Amália was making her rounds of the table, asking if anybody needed anything, dissembling and stealing chances to wink at me ­furtively. The night before she’d remained for hours sitting on the ground, leaning against the bed: it was raining, there was a leak, the whole shed damp, and Amália, nude above the waist, told me that Gerda had cancer—she and Kurt had already gone to Rio de Janeiro a few times to see a famous doctor, one time Gerda stayed there for weeks, checked into a clinic—I told Amália that out here with her I didn’t want to hear anything about illness, and I went to her and started licking her breasts, sucking, started unbuttoning my pants, asked her to touch me, and she touched me, a drop of rain got through the shaft in the roof and wet my nose, I was about to cum in her hand, her breasts seemed very full, swollen, I was afraid she was pregnant, but my dread lasted only a second, and then I returned to sucking and biting her two breasts, because I remembered it had been a long time since I came inside her, so I could keep on sucking and biting her two breasts with peace of mind, the rain drumming on the zinc way up high, and suddenly Amália let out a yell, and shouted, murderer, murderer, twice, and I, who was wrapped in her arms, got up, took her hand, and saw deep in her eyes a sign of alarm, but concluded that I didn’t feel like deciphering it.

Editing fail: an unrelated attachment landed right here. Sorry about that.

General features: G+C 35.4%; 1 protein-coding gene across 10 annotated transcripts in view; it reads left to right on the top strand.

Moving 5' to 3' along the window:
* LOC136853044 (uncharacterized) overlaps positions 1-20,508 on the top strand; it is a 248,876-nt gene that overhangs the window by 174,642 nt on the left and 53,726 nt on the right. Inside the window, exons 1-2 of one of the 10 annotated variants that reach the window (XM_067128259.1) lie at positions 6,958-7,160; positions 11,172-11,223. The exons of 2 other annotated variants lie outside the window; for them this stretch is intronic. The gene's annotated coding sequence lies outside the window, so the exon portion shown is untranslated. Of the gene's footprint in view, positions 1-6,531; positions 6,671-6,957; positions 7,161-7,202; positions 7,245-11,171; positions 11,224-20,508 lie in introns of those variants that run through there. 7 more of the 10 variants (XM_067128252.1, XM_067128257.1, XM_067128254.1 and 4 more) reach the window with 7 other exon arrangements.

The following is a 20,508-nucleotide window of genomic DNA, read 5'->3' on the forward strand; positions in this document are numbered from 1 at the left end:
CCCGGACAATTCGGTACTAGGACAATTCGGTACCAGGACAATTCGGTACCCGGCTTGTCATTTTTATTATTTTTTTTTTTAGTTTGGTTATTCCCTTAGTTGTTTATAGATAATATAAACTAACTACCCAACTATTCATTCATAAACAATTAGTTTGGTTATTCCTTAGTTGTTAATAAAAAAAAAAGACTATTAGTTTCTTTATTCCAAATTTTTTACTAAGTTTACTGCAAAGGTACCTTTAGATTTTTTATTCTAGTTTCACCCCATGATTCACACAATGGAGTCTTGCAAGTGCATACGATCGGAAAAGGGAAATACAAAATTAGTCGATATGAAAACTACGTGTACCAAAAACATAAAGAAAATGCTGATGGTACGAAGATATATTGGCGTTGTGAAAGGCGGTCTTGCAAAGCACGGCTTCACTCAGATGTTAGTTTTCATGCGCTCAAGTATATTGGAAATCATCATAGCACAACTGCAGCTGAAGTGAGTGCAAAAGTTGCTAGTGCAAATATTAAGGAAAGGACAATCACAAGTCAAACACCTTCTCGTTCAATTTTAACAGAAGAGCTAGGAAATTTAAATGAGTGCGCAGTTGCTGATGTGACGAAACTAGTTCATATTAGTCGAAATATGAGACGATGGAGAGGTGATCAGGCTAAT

I passed Kurt in the hallway, and for the first time he showed me a real smile. What’s happening? I asked myself, what am I doing that would make him so decisively happy?

I left the manor and went through the surrounding fields, racking my brains to see if I could understand that smile: What trait could bring such a pleasured look to his eye? I needed to discover what it was so I could broaden my access to this strange benefactor.

I sat on the highest part of the low hill and looked down to see Amália throwing things on an enormous fire—papers, cardboard boxes, wood, broken springs—it was making a lot of smoke, and I got down low so that she wouldn’t be able to see me.

I stayed there, lying on my belly in the tall grass, hidden in a war trench, daydreaming that I was entering an unknown world, and that to remain in it I’d need skills.

The strong burning smell left me a little stupid, and into my head leaped the hypothesis that Kurt had set me up, that he’d never give anything up. I turned my belly to the sky, exhaled slowly. Overhead, an airplane was heading south.

Days later I wrote a whole poem in one sitting called “Scenes of War”—the distant stamping, surrounding quake, a hemorrhage running from the nostrils of a boy as he woke.

The poem, written on that paper…even if I slipped away, the poem would still be there, and I thought about how they gave me very little to do besides write poems, and that, until that day, I hadn’t really determined anything about my new situation—in that huge house, surrounded by fields.